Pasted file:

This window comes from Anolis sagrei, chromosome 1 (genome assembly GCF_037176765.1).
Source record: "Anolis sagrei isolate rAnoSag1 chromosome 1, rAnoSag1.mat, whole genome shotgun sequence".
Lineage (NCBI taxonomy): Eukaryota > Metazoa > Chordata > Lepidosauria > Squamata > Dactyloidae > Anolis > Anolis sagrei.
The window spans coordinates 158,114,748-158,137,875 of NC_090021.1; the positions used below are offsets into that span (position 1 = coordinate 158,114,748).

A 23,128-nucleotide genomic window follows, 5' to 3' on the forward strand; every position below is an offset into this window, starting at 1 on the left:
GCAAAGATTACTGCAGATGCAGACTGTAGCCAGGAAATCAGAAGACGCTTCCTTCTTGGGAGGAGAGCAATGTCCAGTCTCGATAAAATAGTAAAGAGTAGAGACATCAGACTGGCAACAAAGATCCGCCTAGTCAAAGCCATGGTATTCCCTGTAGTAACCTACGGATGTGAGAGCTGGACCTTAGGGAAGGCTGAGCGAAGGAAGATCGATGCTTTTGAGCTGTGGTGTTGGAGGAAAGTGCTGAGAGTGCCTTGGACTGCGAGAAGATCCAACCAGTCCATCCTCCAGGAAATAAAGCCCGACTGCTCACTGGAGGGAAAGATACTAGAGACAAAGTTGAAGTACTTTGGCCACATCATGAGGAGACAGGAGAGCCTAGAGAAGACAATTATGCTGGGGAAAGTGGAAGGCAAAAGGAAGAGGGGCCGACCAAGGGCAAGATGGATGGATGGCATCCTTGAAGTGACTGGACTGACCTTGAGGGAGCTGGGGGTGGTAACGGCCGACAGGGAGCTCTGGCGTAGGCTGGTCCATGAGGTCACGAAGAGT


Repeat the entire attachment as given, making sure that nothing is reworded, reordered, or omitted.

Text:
This window comes from Anolis sagrei, chromosome 1 (genome assembly GCF_037176765.1).
Source record: "Anolis sagrei isolate rAnoSag1 chromosome 1, rAnoSag1.mat, whole genome shotgun sequence".
Lineage (NCBI taxonomy): Eukaryota > Metazoa > Chordata > Lepidosauria > Squamata > Dactyloidae > Anolis > Anolis sagrei.
The window spans coordinates 158,114,748-158,137,875 of NC_090021.1; the positions used below are offsets into that span (position 1 = coordinate 158,114,748).

A 23,128-nucleotide genomic window follows, 5' to 3' on the forward strand; every position below is an offset into this window, starting at 1 on the left:
GCAAAGATTACTGCAGATGCAGACTGTAGCCAGGAAATCAGAAGACGCTTCCTTCTTGGGAGGAGAGCAATGTCCAGTCTCGATAAAATAGTAAAGAGTAGAGACATCAGACTGGCAACAAAGATCCGCCTAGTCAAAGCCATGGTATTCCCTGTAGTAACCTACGGATGTGAGAGCTGGACCTTAGGGAAGGCTGAGCGAAGGAAGATCGATGCTTTTGAGCTGTGGTGTTGGAGGAAAGTGCTGAGAGTGCCTTGGACTGCGAGAAGATCCAACCAGTCCATCCTCCAGGAAATAAAGCCCGACTGCTCACTGGAGGGAAAGATACTAGAGACAAAGTTGAAGTACTTTGGCCACATCATGAGGAGACAGGAGAGCCTAGAGAAGACAATTATGCTGGGGAAAGTGGAAGGCAAAAGGAAGAGGGGCCGACCAAGGGCAAGATGGATGGATGGCATCCTTGAAGTGACTGGACTGACCTTGAGGGAGCTGGGGGTGGTAACGGCCGACAGGGAGCTCTGGCGTAGGCTGGTCCATGAGGTCACGAAGAGT